Chattanooga contacted nationally-praised artist Meg Saligman for the project, raising over $200,000 in the process to help her create something beautiful, significant, and appropriate. The project, after all, involved an entire building, not simply a single wall, and that meant Saligman was going to need time, supplies, and help. The project allowed Saligman the opportunity to hire six Chattanooga artists to help, giving them valuable paid professional experience and the opportunity to work on a collaborative project in their hometown.

Saligman’s design for the mural was inspired by Martin Luther King, Jr. and was unveiled on January 18, 2016, three days shy of what would have been the civil rights leader’s 87th birthday. Saligman took inspiration from the renowned leader and decided that the mural should engage the audience on multiple levels. With a project of such magnitude, creating activities, it seems, is a good way to keep an audience looking. She used Martin Luther King, Jr.’s “I Have a Dream” speech as inspiration for some activities, recreating metaphors and visual imagery found in that beautiful and important speech. Nines were also hidden throughout the mural on all sides of the building, and familiar faces from the period were used.

As for the artist herself, Meg Saligman is a living legend in the public art community. Named one of the ten most influential American muralists of the past decade by the Public Art Review in 2006, she has won numerous awards and created projects around the country. She specializes in absorbing local styles, mostly by collaborating with local artists, to bring something to the public that is both familiar, given it is part of their community, and created with intent and serious artistic talent. The results, as the citizens of Chattanooga can attest, are outstanding.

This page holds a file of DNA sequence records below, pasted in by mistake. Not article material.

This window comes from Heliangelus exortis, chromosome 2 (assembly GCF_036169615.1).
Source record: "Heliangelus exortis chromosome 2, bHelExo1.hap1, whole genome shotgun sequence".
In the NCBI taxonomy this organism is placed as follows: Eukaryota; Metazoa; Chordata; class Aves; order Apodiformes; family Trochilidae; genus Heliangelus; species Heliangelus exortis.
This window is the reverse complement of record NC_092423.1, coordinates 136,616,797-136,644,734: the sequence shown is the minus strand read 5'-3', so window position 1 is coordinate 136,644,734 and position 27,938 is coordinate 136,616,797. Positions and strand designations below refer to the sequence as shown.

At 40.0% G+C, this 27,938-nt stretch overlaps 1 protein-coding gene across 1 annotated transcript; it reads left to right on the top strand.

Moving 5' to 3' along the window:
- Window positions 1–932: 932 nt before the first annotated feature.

Saligman’s mural in Chattanooga demonstrates two key things about public art: its ability to capture and hold attention and the importance of collaboration. With Saligman, she chose to use local artists to create something meaningful for the city, acting as a project manager to help some of the city’s artists create a piece with local flavour. The end result also shows the many ways that artists can grab and hold attention, whether it’s through facial recognition, familiar imagery, or even a small game of “spot the 9s.” Art without an audience, especially public art, can often miss the point.

Banksy’s Art Sale

Andy Warhol accomplished many things in his lifetime. He brought pop sensibilities to high art in a way unseen before his arrival. He made movies that made people go to the art gallery. He even cultivated the career of one Lou Reed, one of New York’s most beloved musicians. But one thing that Warhol did, intentionally or not, was change what people consider art, and how much they’re willing to pay for it. Consider it: Warhol made an entire series of paintings which are essentially copies of Campbell’s soup cans, one of the most common items in the entire world. These paintings have sold for millions of dollars. They have become iconic pieces and owning one would be like owning a piece of American history.